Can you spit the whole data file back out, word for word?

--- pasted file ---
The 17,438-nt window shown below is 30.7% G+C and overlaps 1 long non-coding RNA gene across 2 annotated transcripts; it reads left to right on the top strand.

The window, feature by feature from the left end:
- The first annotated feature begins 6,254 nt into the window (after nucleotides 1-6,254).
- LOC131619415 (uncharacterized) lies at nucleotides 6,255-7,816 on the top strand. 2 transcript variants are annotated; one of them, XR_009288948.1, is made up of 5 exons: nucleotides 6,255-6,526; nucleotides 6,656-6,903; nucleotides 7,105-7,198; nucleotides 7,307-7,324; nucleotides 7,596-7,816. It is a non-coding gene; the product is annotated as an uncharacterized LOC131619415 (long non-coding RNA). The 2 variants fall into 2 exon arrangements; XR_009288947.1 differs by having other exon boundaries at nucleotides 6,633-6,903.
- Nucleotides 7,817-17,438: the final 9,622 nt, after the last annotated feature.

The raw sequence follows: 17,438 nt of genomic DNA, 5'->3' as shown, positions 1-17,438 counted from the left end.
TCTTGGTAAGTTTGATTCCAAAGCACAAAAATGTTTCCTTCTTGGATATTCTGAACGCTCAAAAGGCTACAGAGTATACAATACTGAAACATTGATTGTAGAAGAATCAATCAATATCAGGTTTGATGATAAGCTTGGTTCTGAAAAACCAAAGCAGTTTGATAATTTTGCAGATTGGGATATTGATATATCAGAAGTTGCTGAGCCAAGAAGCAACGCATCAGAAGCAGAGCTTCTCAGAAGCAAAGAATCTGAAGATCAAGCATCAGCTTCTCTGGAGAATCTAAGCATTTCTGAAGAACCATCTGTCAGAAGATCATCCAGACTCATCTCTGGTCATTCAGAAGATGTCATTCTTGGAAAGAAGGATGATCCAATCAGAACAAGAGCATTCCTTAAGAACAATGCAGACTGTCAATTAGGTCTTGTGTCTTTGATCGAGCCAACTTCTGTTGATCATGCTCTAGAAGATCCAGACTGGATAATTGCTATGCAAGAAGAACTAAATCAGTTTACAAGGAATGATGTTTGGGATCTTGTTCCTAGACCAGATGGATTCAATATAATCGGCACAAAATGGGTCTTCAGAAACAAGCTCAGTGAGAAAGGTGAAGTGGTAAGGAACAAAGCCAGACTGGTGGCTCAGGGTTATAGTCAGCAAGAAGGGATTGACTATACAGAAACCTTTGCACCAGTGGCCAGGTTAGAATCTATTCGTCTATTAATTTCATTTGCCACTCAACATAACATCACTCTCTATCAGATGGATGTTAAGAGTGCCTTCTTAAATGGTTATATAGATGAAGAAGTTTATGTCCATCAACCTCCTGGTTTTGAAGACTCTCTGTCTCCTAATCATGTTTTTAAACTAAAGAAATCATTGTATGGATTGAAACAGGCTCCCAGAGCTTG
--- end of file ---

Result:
The 17,438-nt window shown below is 30.7% G+C and overlaps 1 long non-coding RNA gene across 2 annotated transcripts; it reads left to right on the top strand.

The window, feature by feature from the left end:
- The first annotated feature begins 6,254 nt into the window (after nucleotides 1-6,254).
- LOC131619415 (uncharacterized) lies at nucleotides 6,255-7,816 on the top strand. 2 transcript variants are annotated; one of them, XR_009288948.1, is made up of 5 exons: nucleotides 6,255-6,526; nucleotides 6,656-6,903; nucleotides 7,105-7,198; nucleotides 7,307-7,324; nucleotides 7,596-7,816. It is a non-coding gene; the product is annotated as an uncharacterized LOC131619415 (long non-coding RNA). The 2 variants fall into 2 exon arrangements; XR_009288947.1 differs by having other exon boundaries at nucleotides 6,633-6,903.
- Nucleotides 7,817-17,438: the final 9,622 nt, after the last annotated feature.

The raw sequence follows: 17,438 nt of genomic DNA, 5'->3' as shown, positions 1-17,438 counted from the left end.
TCTTGGTAAGTTTGATTCCAAAGCACAAAAATGTTTCCTTCTTGGATATTCTGAACGCTCAAAAGGCTACAGAGTATACAATACTGAAACATTGATTGTAGAAGAATCAATCAATATCAGGTTTGATGATAAGCTTGGTTCTGAAAAACCAAAGCAGTTTGATAATTTTGCAGATTGGGATATTGATATATCAGAAGTTGCTGAGCCAAGAAGCAACGCATCAGAAGCAGAGCTTCTCAGAAGCAAAGAATCTGAAGATCAAGCATCAGCTTCTCTGGAGAATCTAAGCATTTCTGAAGAACCATCTGTCAGAAGATCATCCAGACTCATCTCTGGTCATTCAGAAGATGTCATTCTTGGAAAGAAGGATGATCCAATCAGAACAAGAGCATTCCTTAAGAACAATGCAGACTGTCAATTAGGTCTTGTGTCTTTGATCGAGCCAACTTCTGTTGATCATGCTCTAGAAGATCCAGACTGGATAATTGCTATGCAAGAAGAACTAAATCAGTTTACAAGGAATGATGTTTGGGATCTTGTTCCTAGACCAGATGGATTCAATATAATCGGCACAAAATGGGTCTTCAGAAACAAGCTCAGTGAGAAAGGTGAAGTGGTAAGGAACAAAGCCAGACTGGTGGCTCAGGGTTATAGTCAGCAAGAAGGGATTGACTATACAGAAACCTTTGCACCAGTGGCCAGGTTAGAATCTATTCGTCTATTAATTTCATTTGCCACTCAACATAACATCACTCTCTATCAGATGGATGTTAAGAGTGCCTTCTTAAATGGTTATATAGATGAAGAAGTTTATGTCCATCAACCTCCTGGTTTTGAAGACTCTCTGTCTCCTAATCATGTTTTTAAACTAAAGAAATCATTGTATGGATTGAAACAGGCTCCCAGAGCTTG